Directed by Julius Ramsay,
Starring Alex Essoe, Dylan McTee, Ward Horton, and Perla Haney-Jardine.
Midnight, New Year’s Eve: when all the hopes of new beginnings come to life – except for Lindsey and Jeff Pittman, whose strained marriage faces the ultimate test after they cover up a terrible crime and find themselves entangled in a Hitchcockian web of deceit and madness.
Opening up with relationship problems put out in the open and some irresponsible New Year’s Eve drunk driving leading to accidental manslaughter doesn’t exactly create endearing protagonists. Why do I want to see these people dispose of the body, eradicate all the evidence, and get away clean with murder? Well, Midnighters (directed by former The Walking Dead editor Julius Ramsay and written by his political speechwriter brother Alston Ramsay) is chock full of surprises up its sleeve, especially in that it’s a thriller of errors beginning completely unlikable that over time reveals itself to be twisted and thoughtful, commenting on gender politics as its characters become increasingly warped and full of hidden motives.
Their rationale and logic are often farfetched so as to stick with the core theme of how sleazy and manipulative boyfriends can be, but the unbelievable behavior is freely overlooked when the experience is this bonkers. With that said, Midnighters runs one scene and twist too long, as if no one realized the ending was far more out of character for the sole survivor than anything else in the movie and enough to report that it badly needed to be changed so the credits simply roll at the appropriate and obvious moment. Without spoiling what I’m alluding to, the stakes are ramped up when a hefty sum of desperately needed money comes into play, and it’s that financial security being dangled in front of everyone like a carrot that further brings out their seedier and negative traits.
To sum it up, a dead body leads to more mystery and unexpected money, and while it’s hilarious and annoying watching the couple Lindsey and Jeff (played by Alex Essoe and Dylan McTee respectively) and Lindsey’s sister (Perla Haney-Jardine who actually began her acting career as B.B. in Kill Bill) bumble their way through lying to incompetent police officers investigating the home (a lost license plate in the middle of a Rhode Island highway points them in the direction of this duo, who can’t claim it was accidental considering Jeff was operating the vehicle under the influence) that barely search anything in-depth and accept the laziest of answers. The acting from everyone, unless they are in danger, is equally unimpressive and stilted. However, there is an exception when a “detective” comes by for a follow-up inspection who may or may not be who he says he is.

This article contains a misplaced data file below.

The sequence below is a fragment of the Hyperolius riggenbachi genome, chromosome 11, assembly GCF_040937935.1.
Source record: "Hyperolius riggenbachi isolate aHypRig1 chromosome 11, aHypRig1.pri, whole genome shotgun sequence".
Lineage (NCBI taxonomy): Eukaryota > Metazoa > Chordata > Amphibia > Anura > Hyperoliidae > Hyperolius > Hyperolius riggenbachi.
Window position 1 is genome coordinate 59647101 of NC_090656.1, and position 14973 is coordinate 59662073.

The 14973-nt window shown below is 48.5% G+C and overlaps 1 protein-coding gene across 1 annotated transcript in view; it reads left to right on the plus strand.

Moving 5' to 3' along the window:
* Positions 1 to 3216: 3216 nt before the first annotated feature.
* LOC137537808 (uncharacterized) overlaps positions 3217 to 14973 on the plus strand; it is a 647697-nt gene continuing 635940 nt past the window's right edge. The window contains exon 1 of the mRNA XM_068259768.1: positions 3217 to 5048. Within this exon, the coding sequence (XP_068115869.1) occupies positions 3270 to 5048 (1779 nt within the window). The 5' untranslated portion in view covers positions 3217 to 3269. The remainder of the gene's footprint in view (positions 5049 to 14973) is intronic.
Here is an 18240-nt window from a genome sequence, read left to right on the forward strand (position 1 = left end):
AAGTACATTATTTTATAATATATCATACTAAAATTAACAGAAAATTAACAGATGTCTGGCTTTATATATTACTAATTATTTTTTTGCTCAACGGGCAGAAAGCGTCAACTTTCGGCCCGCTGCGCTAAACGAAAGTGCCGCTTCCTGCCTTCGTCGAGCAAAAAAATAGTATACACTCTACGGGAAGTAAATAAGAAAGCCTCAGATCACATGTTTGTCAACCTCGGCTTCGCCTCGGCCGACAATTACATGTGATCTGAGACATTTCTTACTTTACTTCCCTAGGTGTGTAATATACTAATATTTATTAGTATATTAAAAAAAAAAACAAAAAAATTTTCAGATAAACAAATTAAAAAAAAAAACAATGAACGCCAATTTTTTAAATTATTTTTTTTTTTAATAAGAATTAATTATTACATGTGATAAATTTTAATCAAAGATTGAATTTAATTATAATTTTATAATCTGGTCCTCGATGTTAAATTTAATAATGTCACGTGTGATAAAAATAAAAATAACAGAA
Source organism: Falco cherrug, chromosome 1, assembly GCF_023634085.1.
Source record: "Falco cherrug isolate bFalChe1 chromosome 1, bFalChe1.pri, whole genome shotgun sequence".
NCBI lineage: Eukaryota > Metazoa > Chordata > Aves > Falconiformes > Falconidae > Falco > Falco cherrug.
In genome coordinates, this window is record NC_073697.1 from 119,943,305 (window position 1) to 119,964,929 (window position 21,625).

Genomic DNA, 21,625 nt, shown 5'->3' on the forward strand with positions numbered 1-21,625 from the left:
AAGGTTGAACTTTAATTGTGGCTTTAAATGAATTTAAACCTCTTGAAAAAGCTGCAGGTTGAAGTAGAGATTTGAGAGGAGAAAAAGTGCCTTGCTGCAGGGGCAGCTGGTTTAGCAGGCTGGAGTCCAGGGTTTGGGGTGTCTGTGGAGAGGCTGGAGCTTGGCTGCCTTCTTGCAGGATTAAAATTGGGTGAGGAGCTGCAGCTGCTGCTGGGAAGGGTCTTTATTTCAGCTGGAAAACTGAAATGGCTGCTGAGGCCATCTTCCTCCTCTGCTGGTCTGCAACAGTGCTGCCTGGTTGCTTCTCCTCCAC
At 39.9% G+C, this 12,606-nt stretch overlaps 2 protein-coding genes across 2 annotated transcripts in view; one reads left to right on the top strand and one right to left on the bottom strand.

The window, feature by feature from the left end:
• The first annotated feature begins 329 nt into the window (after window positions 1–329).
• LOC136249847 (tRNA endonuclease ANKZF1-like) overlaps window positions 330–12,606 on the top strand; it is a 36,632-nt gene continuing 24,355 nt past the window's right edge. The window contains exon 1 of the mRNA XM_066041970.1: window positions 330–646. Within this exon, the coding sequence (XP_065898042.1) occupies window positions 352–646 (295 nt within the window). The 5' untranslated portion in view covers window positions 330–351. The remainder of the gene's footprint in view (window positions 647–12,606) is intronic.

And this brings us to arguably the strongest aspect of Midnighters (aside from how smoothly the narrative presents itself as exploring the manipulative role of men in many relationships), Ward Horton’s presence as a malicious piece of work, smiling with pure evil as he delivers every unsettling line. There’s an uneasy exchange where he randomly brings up astrology before he gets to his torturous antics, which is just one of many bizarre tics of this dastardly, bizarre, but oddly entertaining piece of nastiness. He taunts Jeff about his failed baseball career, goes around the house sniffing panties like the ultimate creeper, and will stop at nothing or get rid of anyone to accomplish his goal. Horton’s presentation is the exact same as his poorly executed turn in Annabelle, but he isn’t god-awful here simply because the casting is right this time. The disturbing smile is also there in every single scene of Annabelle but doesn’t work at all for a hero. Thankfully, it feels as if someone watched that piece of garbage and found a way to salvage something out of it by giving Horton the right role to bless us with this terrific performance.
Additionally, Midnighters has a few nice visual touches, such as New Year’s Eve night filtered in a midnight blue (as are many of the rooms inside the couple’s home safe for bright areas like bathrooms). This largely goes away as the sun rises and the rest of the film is spent during New Year’s Day, but it’s clear the filmmakers are actively trying not to make this look amateurish or thrown together. It also has some B-grade cheese to it (I couldn’t stop laughing at a particular scene involving the discovered comeuppance for the aforementioned underwear sniffing).
The most important thing anyone could ever tell someone about Midnighters is simply to just stick with it if they aren’t feeling it during the first act. Ramsay knows what he is doing here, and even if the film only makes obvious observations and doesn’t have the most developed characters over, it’s dirty fun peppered with a gross-out violence, offbeat humor, and funnels the madness their admirable gender politics themes. Midnighters only gets crazier and darker as it goes on, but for the love of everything, someone should re-edit the movie removing the final pointless and illogical swerve.
Flickering Myth Rating – Film: ★ ★ ★ / Movie: ★ ★ ★
Robert Kojder is a member of the Chicago Film Critics Association and the Flickering Myth Reviews Editor. Check here for new reviews, friend me on Facebook, follow my Twitter or Letterboxd, check out my personal non-Flickering Myth affiliated Patreon, or email me at MetalGearSolid719@gmail.com